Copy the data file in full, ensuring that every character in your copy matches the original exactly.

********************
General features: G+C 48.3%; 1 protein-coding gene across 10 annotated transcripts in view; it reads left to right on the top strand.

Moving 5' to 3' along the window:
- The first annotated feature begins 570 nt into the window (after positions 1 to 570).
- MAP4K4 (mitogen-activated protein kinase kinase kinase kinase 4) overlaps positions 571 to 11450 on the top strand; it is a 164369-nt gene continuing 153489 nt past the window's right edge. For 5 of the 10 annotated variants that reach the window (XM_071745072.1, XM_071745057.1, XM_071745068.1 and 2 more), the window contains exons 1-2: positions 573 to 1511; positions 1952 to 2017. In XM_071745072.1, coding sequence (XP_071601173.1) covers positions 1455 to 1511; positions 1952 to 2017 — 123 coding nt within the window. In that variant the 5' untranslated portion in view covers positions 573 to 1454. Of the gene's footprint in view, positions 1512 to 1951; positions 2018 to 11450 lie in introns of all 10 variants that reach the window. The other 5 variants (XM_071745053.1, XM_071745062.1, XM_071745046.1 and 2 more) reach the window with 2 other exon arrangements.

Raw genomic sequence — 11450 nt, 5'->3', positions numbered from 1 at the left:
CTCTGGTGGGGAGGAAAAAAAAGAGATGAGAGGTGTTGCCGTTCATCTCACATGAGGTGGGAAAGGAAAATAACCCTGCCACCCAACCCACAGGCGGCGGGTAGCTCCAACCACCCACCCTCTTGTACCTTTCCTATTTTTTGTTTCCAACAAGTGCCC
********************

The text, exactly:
General features: G+C 48.3%; 1 protein-coding gene across 10 annotated transcripts in view; it reads left to right on the top strand.

Moving 5' to 3' along the window:
- The first annotated feature begins 570 nt into the window (after positions 1 to 570).
- MAP4K4 (mitogen-activated protein kinase kinase kinase kinase 4) overlaps positions 571 to 11450 on the top strand; it is a 164369-nt gene continuing 153489 nt past the window's right edge. For 5 of the 10 annotated variants that reach the window (XM_071745072.1, XM_071745057.1, XM_071745068.1 and 2 more), the window contains exons 1-2: positions 573 to 1511; positions 1952 to 2017. In XM_071745072.1, coding sequence (XP_071601173.1) covers positions 1455 to 1511; positions 1952 to 2017 — 123 coding nt within the window. In that variant the 5' untranslated portion in view covers positions 573 to 1454. Of the gene's footprint in view, positions 1512 to 1951; positions 2018 to 11450 lie in introns of all 10 variants that reach the window. The other 5 variants (XM_071745053.1, XM_071745062.1, XM_071745046.1 and 2 more) reach the window with 2 other exon arrangements.

Raw genomic sequence — 11450 nt, 5'->3', positions numbered from 1 at the left:
CTCTGGTGGGGAGGAAAAAAAAGAGATGAGAGGTGTTGCCGTTCATCTCACATGAGGTGGGAAAGGAAAATAACCCTGCCACCCAACCCACAGGCGGCGGGTAGCTCCAACCACCCACCCTCTTGTACCTTTCCTATTTTTTGTTTCCAACAAGTGCCC